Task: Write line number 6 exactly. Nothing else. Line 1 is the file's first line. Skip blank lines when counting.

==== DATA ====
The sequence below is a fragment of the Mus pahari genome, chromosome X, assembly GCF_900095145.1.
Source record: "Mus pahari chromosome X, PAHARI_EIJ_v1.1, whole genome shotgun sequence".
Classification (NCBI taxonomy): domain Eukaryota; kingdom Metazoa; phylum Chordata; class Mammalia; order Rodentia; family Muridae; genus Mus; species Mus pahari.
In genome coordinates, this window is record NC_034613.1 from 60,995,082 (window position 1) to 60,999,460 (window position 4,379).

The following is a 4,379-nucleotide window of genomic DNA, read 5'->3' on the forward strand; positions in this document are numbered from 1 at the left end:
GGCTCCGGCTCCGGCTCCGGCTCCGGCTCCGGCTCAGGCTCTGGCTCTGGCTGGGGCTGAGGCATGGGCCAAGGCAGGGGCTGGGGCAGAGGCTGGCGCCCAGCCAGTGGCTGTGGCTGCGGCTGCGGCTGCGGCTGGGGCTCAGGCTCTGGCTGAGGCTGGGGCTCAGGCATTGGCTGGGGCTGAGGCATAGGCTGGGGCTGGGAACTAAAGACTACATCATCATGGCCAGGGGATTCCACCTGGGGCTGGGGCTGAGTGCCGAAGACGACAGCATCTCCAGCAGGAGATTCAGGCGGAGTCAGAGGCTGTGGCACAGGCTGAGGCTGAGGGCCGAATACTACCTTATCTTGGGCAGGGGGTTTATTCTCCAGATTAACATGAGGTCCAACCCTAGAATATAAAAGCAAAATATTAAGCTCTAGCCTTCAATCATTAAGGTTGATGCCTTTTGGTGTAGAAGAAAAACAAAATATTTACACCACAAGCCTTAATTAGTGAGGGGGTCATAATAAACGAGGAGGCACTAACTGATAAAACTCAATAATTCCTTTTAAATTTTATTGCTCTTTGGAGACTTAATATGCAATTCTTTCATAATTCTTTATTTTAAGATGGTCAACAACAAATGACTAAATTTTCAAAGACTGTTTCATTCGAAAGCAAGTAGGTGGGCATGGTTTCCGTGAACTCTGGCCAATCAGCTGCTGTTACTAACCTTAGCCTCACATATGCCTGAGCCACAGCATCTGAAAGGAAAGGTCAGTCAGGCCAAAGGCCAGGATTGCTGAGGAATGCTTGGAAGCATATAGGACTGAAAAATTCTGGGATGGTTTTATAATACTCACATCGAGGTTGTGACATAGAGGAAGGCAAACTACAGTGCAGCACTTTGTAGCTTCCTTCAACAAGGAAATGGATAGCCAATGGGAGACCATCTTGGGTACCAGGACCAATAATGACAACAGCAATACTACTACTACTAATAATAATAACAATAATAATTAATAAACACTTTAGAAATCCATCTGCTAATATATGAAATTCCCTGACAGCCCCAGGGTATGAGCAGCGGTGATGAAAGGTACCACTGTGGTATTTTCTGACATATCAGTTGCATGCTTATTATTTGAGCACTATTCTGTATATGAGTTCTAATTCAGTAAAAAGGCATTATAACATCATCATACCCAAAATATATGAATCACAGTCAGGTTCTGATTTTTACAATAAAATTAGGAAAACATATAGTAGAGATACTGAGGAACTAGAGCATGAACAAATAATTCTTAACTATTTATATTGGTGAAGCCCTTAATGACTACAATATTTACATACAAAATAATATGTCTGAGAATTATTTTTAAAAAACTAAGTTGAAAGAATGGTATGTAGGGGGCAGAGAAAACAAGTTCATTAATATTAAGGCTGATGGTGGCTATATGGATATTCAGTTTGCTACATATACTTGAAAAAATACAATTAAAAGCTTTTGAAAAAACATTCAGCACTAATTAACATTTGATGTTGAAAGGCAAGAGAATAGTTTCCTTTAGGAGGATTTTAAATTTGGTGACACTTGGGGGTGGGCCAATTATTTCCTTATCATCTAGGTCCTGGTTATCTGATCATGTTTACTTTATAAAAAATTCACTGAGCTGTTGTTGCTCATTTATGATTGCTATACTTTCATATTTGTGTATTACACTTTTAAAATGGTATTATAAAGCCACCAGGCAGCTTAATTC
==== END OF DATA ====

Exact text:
GGCTCCGGCTCCGGCTCCGGCTCCGGCTCCGGCTCAGGCTCTGGCTCTGGCTGGGGCTGAGGCATGGGCCAAGGCAGGGGCTGGGGCAGAGGCTGGCGCCCAGCCAGTGGCTGTGGCTGCGGCTGCGGCTGCGGCTGGGGCTCAGGCTCTGGCTGAGGCTGGGGCTCAGGCATTGGCTGGGGCTGAGGCATAGGCTGGGGCTGGGAACTAAAGACTACATCATCATGGCCAGGGGATTCCACCTGGGGCTGGGGCTGAGTGCCGAAGACGACAGCATCTCCAGCAGGAGATTCAGGCGGAGTCAGAGGCTGTGGCACAGGCTGAGGCTGAGGGCCGAATACTACCTTATCTTGGGCAGGGGGTTTATTCTCCAGATTAACATGAGGTCCAACCCTAGAATATAAAAGCAAAATATTAAGCTCTAGCCTTCAATCATTAAGGTTGATGCCTTTTGGTGTAGAAGAAAAACAAAATATTTACACCACAAGCCTTAATTAGTGAGGGGGTCATAATAAACGAGGAGGCACTAACTGATAAAACTCAATAATTCCTTTTAAATTTTATTGCTCTTTGGAGACTTAATATGCAATTCTTTCATAATTCTTTATTTTAAGATGGTCAACAACAAATGACTAAATTTTCAAAGACTGTTTCATTCGAAAGCAAGTAGGTGGGCATGGTTTCCGTGAACTCTGGCCAATCAGCTGCTGTTACTAACCTTAGCCTCACATATGCCTGAGCCACAGCATCTGAAAGGAAAGGTCAGTCAGGCCAAAGGCCAGGATTGCTGAGGAATGCTTGGAAGCATATAGGACTGAAAAATTCTGGGATGGTTTTATAATACTCACATCGAGGTTGTGACATAGAGGAAGGCAAACTACAGTGCAGCACTTTGTAGCTTCCTTCAACAAGGAAATGGATAGCCAATGGGAGACCATCTTGGGTACCAGGACCAATAATGACAACAGCAATACTACTACTACTAATAATAATAACAATAATAATTAATAAACACTTTAGAAATCCATCTGCTAATATATGAAATTCCCTGACAGCCCCAGGGTATGAGCAGCGGTGATGAAAGGTACCACTGTGGTATTTTCTGACATATCAGTTGCATGCTTATTATTTGAGCACTATTCTGTATATGAGTTCTAATTCAGTAAAAAGGCATTATAACATCATCATACCCAAAATATATGAATCACAGTCAGGTTCTGATTTTTACAATAAAATTAGGAAAACATATAGTAGAGATACTGAGGAACTAGAGCATGAACAAATAATTCTTAACTATTTATATTGGTGAAGCCCTTAATGACTACAATATTTACATACAAAATAATATGTCTGAGAATTATTTTTAAAAAACTAAGTTGAAAGAATGGTATGTAGGGGGCAGAGAAAACAAGTTCATTAATATTAAGGCTGATGGTGGCTATATGGATATTCAGTTTGCTACATATACTTGAAAAAATACAATTAAAAGCTTTTGAAAAAACATTCAGCACTAATTAACATTTGATGTTGAAAGGCAAGAGAATAGTTTCCTTTAGGAGGATTTTAAATTTGGTGACACTTGGGGGTGGGCCAATTATTTCCTTATCATCTAGGTCCTGGTTATCTGATCATGTTTACTTTATAAAAAATTCACTGAGCTGTTGTTGCTCATTTATGATTGCTATACTTTCATATTTGTGTATTACACTTTTAAAATGGTATTATAAAGCCACCAGGCAGCTTAATTC